833 Young Scholars

Nurturing Potential, Sustaining Support

December 2018

Ready or not, winter is here!

This month in Young Scholars we've been busy practicing our

Evaluative Thinking skills.

Thinking evaluatively is about understanding the problem, brainstorming solutions, developing criteria (or the reasons why we make the choices we do), and then making the best choice for you.

For example, one problem we discussed this month was why people choose the types of foods they do. Below are some of the criteria that students came up with in class:

Problem: Why do people choose the foods they do?

Possible Criteria:

  • What tastes good to them
  • What looks good/smells good
  • Food allergies
  • Healthy or unhealthy choices
  • Wanting to try something new

Keep the conversation going at home to add to our list, or ask your Young Scholar to come up with some new problems of their own!

Young Scholars works with students, families and schools to increase...

Young Scholars goals: Access, Affirmation, Advocates

This Month in Young Scholars

Evaluative Thinking Conversation Starters

Your Young Scholar is faced with choices every day - both big and small.

Evaluative Thinking skills can help prepare them to better identify problems, think carefully through choices, understand criteria, and make the best choices for them.

Reading and discussing books and stories is a great way to help your Young Scholar practice their Evaluative Thinking skills. This month, I've included questions that can help your Young Scholar pay closer attention to the choices involved in the books they read.

Try out some of the questions below with the books your Young Scholar is reading!

Check It Out!

Information, Resources and Opportunities for Your Young Scholar

December Resources

Believe it or not, card games are a great way to practice Evaluative Thinking skills - especially when you can get your Young Scholar talking about the why behind their choices.

Below are a few fun examples that work well for Evaluative Thinking, but you'll also find that just a regular deck and a favorite card game

works, too!

The card game BLINK is an easy-to-learn matching game that works well with a variety of ages. To help build Evaluative Thinking skills, add in the rule that players need to say why they are choosing each of their matches.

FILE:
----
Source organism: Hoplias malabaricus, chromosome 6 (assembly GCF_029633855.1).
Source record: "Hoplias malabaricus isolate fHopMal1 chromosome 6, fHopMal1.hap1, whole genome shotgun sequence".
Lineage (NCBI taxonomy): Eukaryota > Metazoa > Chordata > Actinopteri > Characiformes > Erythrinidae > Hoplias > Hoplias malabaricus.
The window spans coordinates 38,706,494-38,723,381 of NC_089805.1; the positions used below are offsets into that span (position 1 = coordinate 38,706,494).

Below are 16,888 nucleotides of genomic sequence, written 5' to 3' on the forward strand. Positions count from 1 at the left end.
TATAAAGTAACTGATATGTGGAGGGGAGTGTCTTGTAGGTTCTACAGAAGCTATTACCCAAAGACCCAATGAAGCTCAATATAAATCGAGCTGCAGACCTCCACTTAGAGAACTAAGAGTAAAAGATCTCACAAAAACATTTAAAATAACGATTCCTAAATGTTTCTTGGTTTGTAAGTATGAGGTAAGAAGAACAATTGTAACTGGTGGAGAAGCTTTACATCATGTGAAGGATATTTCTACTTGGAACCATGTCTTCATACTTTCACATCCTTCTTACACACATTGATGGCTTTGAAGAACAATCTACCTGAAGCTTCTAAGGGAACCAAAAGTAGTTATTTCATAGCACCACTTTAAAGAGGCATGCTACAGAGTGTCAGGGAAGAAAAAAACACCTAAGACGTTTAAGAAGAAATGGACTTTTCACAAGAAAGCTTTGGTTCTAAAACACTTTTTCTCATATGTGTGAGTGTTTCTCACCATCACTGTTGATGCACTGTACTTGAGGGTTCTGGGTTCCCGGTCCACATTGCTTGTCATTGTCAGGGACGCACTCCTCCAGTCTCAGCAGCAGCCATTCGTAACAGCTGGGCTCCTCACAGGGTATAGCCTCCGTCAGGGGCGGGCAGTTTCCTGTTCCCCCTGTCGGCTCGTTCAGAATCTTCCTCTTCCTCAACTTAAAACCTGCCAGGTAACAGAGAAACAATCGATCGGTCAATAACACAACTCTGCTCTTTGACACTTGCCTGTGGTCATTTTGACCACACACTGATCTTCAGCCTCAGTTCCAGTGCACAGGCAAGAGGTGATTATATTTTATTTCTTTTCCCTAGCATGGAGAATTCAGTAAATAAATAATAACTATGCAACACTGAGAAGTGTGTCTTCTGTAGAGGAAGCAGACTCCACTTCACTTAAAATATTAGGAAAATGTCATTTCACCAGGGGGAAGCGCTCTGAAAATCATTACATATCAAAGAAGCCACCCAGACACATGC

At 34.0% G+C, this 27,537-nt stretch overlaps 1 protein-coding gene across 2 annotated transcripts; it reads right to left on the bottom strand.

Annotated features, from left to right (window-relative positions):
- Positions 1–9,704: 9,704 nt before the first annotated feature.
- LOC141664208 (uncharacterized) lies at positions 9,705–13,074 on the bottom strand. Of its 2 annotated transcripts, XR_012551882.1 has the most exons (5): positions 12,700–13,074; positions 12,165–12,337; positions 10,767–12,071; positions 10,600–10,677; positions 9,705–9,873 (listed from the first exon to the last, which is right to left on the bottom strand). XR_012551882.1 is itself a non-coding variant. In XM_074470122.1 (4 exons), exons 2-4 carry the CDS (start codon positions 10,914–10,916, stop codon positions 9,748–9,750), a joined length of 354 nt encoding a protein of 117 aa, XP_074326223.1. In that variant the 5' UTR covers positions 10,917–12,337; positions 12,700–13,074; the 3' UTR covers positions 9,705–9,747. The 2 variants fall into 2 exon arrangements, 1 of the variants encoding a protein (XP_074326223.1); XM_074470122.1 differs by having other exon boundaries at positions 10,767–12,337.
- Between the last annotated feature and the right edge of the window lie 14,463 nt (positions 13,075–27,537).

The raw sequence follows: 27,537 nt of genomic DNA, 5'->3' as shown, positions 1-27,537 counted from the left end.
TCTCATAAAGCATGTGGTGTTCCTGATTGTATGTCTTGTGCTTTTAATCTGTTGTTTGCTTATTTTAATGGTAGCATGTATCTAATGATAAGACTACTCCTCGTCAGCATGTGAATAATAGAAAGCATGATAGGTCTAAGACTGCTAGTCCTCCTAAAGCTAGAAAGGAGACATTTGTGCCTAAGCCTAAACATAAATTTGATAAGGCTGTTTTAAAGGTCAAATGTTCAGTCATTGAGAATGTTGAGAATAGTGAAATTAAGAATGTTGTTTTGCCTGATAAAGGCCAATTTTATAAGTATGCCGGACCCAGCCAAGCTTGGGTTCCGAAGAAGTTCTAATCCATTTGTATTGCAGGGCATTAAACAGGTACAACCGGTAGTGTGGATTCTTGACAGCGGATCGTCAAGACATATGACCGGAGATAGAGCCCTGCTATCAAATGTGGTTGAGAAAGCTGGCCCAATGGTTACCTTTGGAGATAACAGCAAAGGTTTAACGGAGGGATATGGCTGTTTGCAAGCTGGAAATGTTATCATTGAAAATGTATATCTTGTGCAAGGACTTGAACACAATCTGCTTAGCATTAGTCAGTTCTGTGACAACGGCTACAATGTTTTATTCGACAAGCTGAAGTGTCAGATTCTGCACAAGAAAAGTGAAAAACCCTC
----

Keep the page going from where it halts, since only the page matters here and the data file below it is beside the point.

If your Young Scholar likes BLINK, they'll love the game, BOLD.

BOLD takes matching to a new level involving memory, strategy, and a little luck. Scroll down on the website to play the online version.

Maybe numbers are your Young Scholar's thing! In the game, Low Down, players plan out their strategy to replace high scoring cards with low scoring cards in order to win. This also has an online version.

Here's a card game that uses a quick eye and smart fashion sense to make matches!

In Snappy Dressers, players develop criteria and work to match their cards faster than their partner. The deck includes 51 cards and instructions for 10 different games.

Check out the online version by scrolling down on the Snappy Dressers website.

About Me

Hi All!

My name is Colleen Redmond, and I am thrilled to work as the 833 Young Scholars advocate and lead teacher.

I'm a mom of two teenagers, a wife, small business owner, avid biker (the pedal kind), book enthusiast, and beekeeper. Plus, on top of all of that, I have the happy job of implementing and growing the Young Scholars program here in 833!

I've been lucky enough to teach in South Washington County Schools for over twenty-five years and have had the incredible opportunity to be a part of the lives of so many students and families over the years.

Now, as part of Young Scholars, I have the honor of working with the amazing staff, students, and families throughout 833. I am so very excited to work with and support you and your Young Scholar. I can't wait to see where the journey takes us!

Contact Information

Please don't hesitate to reach out with any questions, thoughts, or needs!

Colleen Redmond